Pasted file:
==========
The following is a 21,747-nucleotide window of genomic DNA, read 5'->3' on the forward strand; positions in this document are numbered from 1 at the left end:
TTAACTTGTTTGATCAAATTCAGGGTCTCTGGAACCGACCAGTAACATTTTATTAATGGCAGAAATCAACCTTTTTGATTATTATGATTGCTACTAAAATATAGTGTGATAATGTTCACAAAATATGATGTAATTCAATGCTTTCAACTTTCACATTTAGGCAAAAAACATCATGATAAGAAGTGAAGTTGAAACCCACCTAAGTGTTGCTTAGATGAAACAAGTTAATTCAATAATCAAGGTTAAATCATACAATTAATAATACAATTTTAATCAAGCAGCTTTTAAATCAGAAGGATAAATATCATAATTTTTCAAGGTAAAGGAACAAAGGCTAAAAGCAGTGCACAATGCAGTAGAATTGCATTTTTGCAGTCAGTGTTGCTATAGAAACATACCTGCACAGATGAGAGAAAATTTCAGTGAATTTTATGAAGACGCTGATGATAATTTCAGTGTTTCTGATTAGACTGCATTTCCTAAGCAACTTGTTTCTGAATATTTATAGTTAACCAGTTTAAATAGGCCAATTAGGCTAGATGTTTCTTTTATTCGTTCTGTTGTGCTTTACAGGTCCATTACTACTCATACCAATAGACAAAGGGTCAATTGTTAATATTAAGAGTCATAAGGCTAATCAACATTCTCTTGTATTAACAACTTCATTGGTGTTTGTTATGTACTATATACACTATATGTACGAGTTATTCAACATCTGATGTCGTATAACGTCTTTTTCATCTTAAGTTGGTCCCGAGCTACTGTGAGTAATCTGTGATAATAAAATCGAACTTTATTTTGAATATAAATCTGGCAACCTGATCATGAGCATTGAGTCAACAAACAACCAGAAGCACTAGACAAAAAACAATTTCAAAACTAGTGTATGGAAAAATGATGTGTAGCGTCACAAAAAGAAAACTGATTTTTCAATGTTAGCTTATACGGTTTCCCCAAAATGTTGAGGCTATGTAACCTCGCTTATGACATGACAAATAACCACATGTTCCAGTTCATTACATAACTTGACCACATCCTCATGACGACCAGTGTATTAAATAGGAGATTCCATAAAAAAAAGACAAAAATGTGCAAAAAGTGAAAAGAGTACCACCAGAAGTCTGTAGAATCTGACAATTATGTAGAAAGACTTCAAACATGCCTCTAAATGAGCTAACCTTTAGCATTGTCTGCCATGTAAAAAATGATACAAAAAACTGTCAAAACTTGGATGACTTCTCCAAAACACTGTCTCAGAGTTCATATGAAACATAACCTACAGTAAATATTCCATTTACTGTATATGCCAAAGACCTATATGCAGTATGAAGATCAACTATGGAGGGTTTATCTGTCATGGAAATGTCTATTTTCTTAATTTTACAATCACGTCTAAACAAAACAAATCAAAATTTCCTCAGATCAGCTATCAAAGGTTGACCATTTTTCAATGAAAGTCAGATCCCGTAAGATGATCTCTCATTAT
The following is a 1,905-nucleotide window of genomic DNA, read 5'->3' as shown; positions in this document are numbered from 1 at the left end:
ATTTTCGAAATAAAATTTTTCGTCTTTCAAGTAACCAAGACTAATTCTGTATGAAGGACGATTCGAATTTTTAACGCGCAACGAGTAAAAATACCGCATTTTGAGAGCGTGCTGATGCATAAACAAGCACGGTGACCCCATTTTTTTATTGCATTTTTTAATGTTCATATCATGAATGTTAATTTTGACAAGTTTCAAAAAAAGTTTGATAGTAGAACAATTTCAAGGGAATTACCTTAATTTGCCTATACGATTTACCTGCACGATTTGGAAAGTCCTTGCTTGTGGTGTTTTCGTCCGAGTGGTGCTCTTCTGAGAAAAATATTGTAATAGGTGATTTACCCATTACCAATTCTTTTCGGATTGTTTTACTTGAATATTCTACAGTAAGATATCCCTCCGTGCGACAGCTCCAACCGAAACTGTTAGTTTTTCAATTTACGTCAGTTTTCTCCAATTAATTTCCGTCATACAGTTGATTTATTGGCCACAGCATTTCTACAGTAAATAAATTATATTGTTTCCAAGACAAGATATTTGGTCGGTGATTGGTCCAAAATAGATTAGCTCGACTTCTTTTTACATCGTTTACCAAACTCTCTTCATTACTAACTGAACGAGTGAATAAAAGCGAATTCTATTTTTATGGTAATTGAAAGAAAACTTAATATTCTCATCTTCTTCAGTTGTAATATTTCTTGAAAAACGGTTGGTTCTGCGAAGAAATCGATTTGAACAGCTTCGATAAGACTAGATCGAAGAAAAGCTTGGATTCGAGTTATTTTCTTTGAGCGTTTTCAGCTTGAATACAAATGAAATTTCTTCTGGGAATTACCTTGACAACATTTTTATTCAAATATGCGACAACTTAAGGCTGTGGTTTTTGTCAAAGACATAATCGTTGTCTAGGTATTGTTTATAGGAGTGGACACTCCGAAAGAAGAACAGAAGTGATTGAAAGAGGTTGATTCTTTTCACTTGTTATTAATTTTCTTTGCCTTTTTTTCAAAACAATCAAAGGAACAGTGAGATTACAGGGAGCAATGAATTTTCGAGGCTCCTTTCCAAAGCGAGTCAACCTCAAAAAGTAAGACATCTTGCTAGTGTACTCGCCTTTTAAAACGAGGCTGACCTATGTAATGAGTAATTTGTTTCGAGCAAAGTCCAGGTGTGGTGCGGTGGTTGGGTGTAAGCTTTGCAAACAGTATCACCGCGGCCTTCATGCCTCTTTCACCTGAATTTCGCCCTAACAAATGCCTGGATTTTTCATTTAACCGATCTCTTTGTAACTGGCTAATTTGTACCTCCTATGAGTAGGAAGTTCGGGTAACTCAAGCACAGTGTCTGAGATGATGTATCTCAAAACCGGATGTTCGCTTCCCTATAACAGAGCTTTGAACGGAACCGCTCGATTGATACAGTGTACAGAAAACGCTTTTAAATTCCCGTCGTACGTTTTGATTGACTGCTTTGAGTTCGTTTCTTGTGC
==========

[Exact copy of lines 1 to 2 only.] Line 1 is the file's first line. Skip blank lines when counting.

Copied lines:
The following is a 21,747-nucleotide window of genomic DNA, read 5'->3' on the forward strand; positions in this document are numbered from 1 at the left end:
TTAACTTGTTTGATCAAATTCAGGGTCTCTGGAACCGACCAGTAACATTTTATTAATGGCAGAAATCAACCTTTTTGATTATTATGATTGCTACTAAAATATAGTGTGATAATGTTCACAAAATATGATGTAATTCAATGCTTTCAACTTTCACATTTAGGCAAAAAACATCATGATAAGAAGTGAAGTTGAAACCCACCTAAGTGTTGCTTAGATGAAACAAGTTAATTCAATAATCAAGGTTAAATCATACAATTAATAATACAATTTTAATCAAGCAGCTTTTAAATCAGAAGGATAAATATCATAATTTTTCAAGGTAAAGGAACAAAGGCTAAAAGCAGTGCACAATGCAGTAGAATTGCATTTTTGCAGTCAGTGTTGCTATAGAAACATACCTGCACAGATGAGAGAAAATTTCAGTGAATTTTATGAAGACGCTGATGATAATTTCAGTGTTTCTGATTAGACTGCATTTCCTAAGCAACTTGTTTCTGAATATTTATAGTTAACCAGTTTAAATAGGCCAATTAGGCTAGATGTTTCTTTTATTCGTTCTGTTGTGCTTTACAGGTCCATTACTACTCATACCAATAGACAAAGGGTCAATTGTTAATATTAAGAGTCATAAGGCTAATCAACATTCTCTTGTATTAACAACTTCATTGGTGTTTGTTATGTACTATATACACTATATGTACGAGTTATTCAACATCTGATGTCGTATAACGTCTTTTTCATCTTAAGTTGGTCCCGAGCTACTGTGAGTAATCTGTGATAATAAAATCGAACTTTATTTTGAATATAAATCTGGCAACCTGATCATGAGCATTGAGTCAACAAACAACCAGAAGCACTAGACAAAAAACAATTTCAAAACTAGTGTATGGAAAAATGATGTGTAGCGTCACAAAAAGAAAACTGATTTTTCAATGTTAGCTTATACGGTTTCCCCAAAATGTTGAGGCTATGTAACCTCGCTTATGACATGACAAATAACCACATGTTCCAGTTCATTACATAACTTGACCACATCCTCATGACGACCAGTGTATTAAATAGGAGATTCCATAAAAAAAAGACAAAAATGTGCAAAAAGTGAAAAGAGTACCACCAGAAGTCTGTAGAATCTGACAATTATGTAGAAAGACTTCAAACATGCCTCTAAATGAGCTAACCTTTAGCATTGTCTGCCATGTAAAAAATGATACAAAAAACTGTCAAAACTTGGATGACTTCTCCAAAACACTGTCTCAGAGTTCATATGAAACATAACCTACAGTAAATATTCCATTTACTGTATATGCCAAAGACCTATATGCAGTATGAAGATCAACTATGGAGGGTTTATCTGTCATGGAAATGTCTATTTTCTTAATTTTACAATCACGTCTAAACAAAACAAATCAAAATTTCCTCAGATCAGCTATCAAAGGTTGACCATTTTTCAATGAAAGTCAGATCCCGTAAGATGATCTCTCATTAT